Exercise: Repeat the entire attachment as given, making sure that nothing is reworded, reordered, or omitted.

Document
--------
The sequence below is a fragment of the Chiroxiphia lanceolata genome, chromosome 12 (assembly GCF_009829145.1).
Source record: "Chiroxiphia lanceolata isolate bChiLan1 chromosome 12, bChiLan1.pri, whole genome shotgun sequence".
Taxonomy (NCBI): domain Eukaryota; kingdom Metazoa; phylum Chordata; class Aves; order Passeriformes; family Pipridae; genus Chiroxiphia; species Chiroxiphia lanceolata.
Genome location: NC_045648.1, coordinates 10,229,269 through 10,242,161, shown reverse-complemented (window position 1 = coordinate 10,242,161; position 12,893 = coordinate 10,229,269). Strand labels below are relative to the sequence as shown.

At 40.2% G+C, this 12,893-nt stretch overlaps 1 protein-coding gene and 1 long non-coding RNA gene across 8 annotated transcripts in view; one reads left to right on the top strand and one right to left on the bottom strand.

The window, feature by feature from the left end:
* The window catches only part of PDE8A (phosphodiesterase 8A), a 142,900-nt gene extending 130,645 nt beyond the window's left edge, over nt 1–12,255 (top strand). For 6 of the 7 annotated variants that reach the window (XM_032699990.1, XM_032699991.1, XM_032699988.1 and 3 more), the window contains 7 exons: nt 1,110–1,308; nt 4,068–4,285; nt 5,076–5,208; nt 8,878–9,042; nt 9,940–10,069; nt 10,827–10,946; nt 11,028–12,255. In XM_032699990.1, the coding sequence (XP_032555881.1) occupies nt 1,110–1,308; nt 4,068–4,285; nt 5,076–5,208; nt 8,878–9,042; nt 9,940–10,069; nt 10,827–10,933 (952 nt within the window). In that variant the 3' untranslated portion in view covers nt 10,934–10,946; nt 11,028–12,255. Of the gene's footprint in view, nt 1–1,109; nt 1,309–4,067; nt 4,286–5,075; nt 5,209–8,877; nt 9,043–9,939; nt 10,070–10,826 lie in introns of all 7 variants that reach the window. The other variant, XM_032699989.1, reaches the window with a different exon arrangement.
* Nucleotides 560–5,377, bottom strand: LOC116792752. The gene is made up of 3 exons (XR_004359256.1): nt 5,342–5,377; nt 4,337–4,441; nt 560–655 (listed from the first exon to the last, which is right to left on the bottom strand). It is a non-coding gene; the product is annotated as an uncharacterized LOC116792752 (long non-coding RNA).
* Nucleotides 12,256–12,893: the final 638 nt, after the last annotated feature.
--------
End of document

The sequence below is a fragment of the Chiroxiphia lanceolata genome, chromosome 12 (assembly GCF_009829145.1).
Source record: "Chiroxiphia lanceolata isolate bChiLan1 chromosome 12, bChiLan1.pri, whole genome shotgun sequence".
Taxonomy (NCBI): domain Eukaryota; kingdom Metazoa; phylum Chordata; class Aves; order Passeriformes; family Pipridae; genus Chiroxiphia; species Chiroxiphia lanceolata.
Genome location: NC_045648.1, coordinates 10,229,269 through 10,242,161, shown reverse-complemented (window position 1 = coordinate 10,242,161; position 12,893 = coordinate 10,229,269). Strand labels below are relative to the sequence as shown.

At 40.2% G+C, this 12,893-nt stretch overlaps 1 protein-coding gene and 1 long non-coding RNA gene across 8 annotated transcripts in view; one reads left to right on the top strand and one right to left on the bottom strand.

The window, feature by feature from the left end:
* The window catches only part of PDE8A (phosphodiesterase 8A), a 142,900-nt gene extending 130,645 nt beyond the window's left edge, over nt 1–12,255 (top strand). For 6 of the 7 annotated variants that reach the window (XM_032699990.1, XM_032699991.1, XM_032699988.1 and 3 more), the window contains 7 exons: nt 1,110–1,308; nt 4,068–4,285; nt 5,076–5,208; nt 8,878–9,042; nt 9,940–10,069; nt 10,827–10,946; nt 11,028–12,255. In XM_032699990.1, the coding sequence (XP_032555881.1) occupies nt 1,110–1,308; nt 4,068–4,285; nt 5,076–5,208; nt 8,878–9,042; nt 9,940–10,069; nt 10,827–10,933 (952 nt within the window). In that variant the 3' untranslated portion in view covers nt 10,934–10,946; nt 11,028–12,255. Of the gene's footprint in view, nt 1–1,109; nt 1,309–4,067; nt 4,286–5,075; nt 5,209–8,877; nt 9,043–9,939; nt 10,070–10,826 lie in introns of all 7 variants that reach the window. The other variant, XM_032699989.1, reaches the window with a different exon arrangement.
* Nucleotides 560–5,377, bottom strand: LOC116792752. The gene is made up of 3 exons (XR_004359256.1): nt 5,342–5,377; nt 4,337–4,441; nt 560–655 (listed from the first exon to the last, which is right to left on the bottom strand). It is a non-coding gene; the product is annotated as an uncharacterized LOC116792752 (long non-coding RNA).
* Nucleotides 12,256–12,893: the final 638 nt, after the last annotated feature.